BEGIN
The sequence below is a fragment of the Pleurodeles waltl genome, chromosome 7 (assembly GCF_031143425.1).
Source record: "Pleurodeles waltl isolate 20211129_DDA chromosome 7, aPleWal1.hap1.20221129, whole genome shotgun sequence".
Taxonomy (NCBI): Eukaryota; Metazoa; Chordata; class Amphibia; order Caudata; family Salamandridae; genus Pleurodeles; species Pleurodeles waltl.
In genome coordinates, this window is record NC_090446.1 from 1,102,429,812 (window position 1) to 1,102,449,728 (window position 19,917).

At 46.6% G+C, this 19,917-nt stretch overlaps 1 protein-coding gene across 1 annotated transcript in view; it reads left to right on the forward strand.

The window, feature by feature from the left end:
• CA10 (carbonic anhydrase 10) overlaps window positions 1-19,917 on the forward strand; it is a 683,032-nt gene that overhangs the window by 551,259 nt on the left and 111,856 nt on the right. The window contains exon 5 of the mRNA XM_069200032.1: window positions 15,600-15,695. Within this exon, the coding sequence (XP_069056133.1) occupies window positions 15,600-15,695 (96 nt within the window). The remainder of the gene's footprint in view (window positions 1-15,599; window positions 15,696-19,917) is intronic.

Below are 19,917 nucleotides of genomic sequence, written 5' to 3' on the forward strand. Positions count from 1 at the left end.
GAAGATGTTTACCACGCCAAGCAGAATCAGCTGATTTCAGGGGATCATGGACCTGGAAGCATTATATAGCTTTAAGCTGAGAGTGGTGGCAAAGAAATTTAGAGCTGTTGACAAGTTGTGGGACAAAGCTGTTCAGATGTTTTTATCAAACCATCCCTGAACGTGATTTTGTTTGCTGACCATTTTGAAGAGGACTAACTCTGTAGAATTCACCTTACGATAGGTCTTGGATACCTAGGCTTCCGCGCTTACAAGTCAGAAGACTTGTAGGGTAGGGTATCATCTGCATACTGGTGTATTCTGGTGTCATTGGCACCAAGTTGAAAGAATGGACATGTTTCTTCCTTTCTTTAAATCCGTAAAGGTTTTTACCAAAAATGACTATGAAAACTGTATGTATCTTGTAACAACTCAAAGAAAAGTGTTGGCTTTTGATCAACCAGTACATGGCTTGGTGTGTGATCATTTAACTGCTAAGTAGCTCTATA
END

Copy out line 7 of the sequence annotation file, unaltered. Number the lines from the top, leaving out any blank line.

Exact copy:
• CA10 (carbonic anhydrase 10) overlaps window positions 1-19,917 on the forward strand; it is a 683,032-nt gene that overhangs the window by 551,259 nt on the left and 111,856 nt on the right. The window contains exon 5 of the mRNA XM_069200032.1: window positions 15,600-15,695. Within this exon, the coding sequence (XP_069056133.1) occupies window positions 15,600-15,695 (96 nt within the window). The remainder of the gene's footprint in view (window positions 1-15,599; window positions 15,696-19,917) is intronic.